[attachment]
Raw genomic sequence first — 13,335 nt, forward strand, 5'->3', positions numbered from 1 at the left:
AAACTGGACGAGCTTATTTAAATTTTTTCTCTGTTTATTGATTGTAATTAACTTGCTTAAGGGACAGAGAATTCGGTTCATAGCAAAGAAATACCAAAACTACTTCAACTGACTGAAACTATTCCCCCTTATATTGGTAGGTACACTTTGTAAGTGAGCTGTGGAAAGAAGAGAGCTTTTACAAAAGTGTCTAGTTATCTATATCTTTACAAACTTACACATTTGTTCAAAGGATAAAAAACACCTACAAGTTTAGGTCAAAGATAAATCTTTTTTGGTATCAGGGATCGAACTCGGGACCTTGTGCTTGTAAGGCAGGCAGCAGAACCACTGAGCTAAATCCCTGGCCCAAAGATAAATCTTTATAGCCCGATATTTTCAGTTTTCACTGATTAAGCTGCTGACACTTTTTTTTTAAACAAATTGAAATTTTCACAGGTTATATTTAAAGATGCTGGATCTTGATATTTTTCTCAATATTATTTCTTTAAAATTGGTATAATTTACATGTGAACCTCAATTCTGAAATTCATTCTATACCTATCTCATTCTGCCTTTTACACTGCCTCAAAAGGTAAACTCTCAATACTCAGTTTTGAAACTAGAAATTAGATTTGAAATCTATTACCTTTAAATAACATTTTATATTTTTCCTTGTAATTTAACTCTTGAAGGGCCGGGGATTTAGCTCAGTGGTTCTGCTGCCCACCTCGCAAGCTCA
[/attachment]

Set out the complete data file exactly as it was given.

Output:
Raw genomic sequence first — 13,335 nt, forward strand, 5'->3', positions numbered from 1 at the left:
AAACTGGACGAGCTTATTTAAATTTTTTCTCTGTTTATTGATTGTAATTAACTTGCTTAAGGGACAGAGAATTCGGTTCATAGCAAAGAAATACCAAAACTACTTCAACTGACTGAAACTATTCCCCCTTATATTGGTAGGTACACTTTGTAAGTGAGCTGTGGAAAGAAGAGAGCTTTTACAAAAGTGTCTAGTTATCTATATCTTTACAAACTTACACATTTGTTCAAAGGATAAAAAACACCTACAAGTTTAGGTCAAAGATAAATCTTTTTTGGTATCAGGGATCGAACTCGGGACCTTGTGCTTGTAAGGCAGGCAGCAGAACCACTGAGCTAAATCCCTGGCCCAAAGATAAATCTTTATAGCCCGATATTTTCAGTTTTCACTGATTAAGCTGCTGACACTTTTTTTTTAAACAAATTGAAATTTTCACAGGTTATATTTAAAGATGCTGGATCTTGATATTTTTCTCAATATTATTTCTTTAAAATTGGTATAATTTACATGTGAACCTCAATTCTGAAATTCATTCTATACCTATCTCATTCTGCCTTTTACACTGCCTCAAAAGGTAAACTCTCAATACTCAGTTTTGAAACTAGAAATTAGATTTGAAATCTATTACCTTTAAATAACATTTTATATTTTTCCTTGTAATTTAACTCTTGAAGGGCCGGGGATTTAGCTCAGTGGTTCTGCTGCCCACCTCGCAAGCTCA